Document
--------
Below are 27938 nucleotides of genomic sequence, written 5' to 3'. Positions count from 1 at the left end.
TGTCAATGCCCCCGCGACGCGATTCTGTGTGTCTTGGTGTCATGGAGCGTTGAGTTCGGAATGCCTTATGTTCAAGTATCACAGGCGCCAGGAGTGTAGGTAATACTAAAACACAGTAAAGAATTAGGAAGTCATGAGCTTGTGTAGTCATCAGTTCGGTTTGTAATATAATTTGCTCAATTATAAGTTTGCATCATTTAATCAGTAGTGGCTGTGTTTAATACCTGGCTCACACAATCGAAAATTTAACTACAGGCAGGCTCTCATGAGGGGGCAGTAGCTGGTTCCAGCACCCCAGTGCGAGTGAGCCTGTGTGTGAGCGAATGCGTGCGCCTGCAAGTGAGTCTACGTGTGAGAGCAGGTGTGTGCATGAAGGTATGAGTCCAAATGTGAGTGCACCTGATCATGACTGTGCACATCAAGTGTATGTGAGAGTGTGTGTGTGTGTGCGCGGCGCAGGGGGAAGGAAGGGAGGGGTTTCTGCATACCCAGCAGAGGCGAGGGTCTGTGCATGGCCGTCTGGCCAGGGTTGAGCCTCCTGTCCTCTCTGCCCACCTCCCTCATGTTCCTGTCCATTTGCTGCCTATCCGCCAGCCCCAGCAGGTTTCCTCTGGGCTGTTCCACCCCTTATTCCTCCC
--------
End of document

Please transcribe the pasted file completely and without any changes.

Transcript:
Below are 27938 nucleotides of genomic sequence, written 5' to 3'. Positions count from 1 at the left end.
TGTCAATGCCCCCGCGACGCGATTCTGTGTGTCTTGGTGTCATGGAGCGTTGAGTTCGGAATGCCTTATGTTCAAGTATCACAGGCGCCAGGAGTGTAGGTAATACTAAAACACAGTAAAGAATTAGGAAGTCATGAGCTTGTGTAGTCATCAGTTCGGTTTGTAATATAATTTGCTCAATTATAAGTTTGCATCATTTAATCAGTAGTGGCTGTGTTTAATACCTGGCTCACACAATCGAAAATTTAACTACAGGCAGGCTCTCATGAGGGGGCAGTAGCTGGTTCCAGCACCCCAGTGCGAGTGAGCCTGTGTGTGAGCGAATGCGTGCGCCTGCAAGTGAGTCTACGTGTGAGAGCAGGTGTGTGCATGAAGGTATGAGTCCAAATGTGAGTGCACCTGATCATGACTGTGCACATCAAGTGTATGTGAGAGTGTGTGTGTGTGTGCGCGGCGCAGGGGGAAGGAAGGGAGGGGTTTCTGCATACCCAGCAGAGGCGAGGGTCTGTGCATGGCCGTCTGGCCAGGGTTGAGCCTCCTGTCCTCTCTGCCCACCTCCCTCATGTTCCTGTCCATTTGCTGCCTATCCGCCAGCCCCAGCAGGTTTCCTCTGGGCTGTTCCACCCCTTATTCCTCCC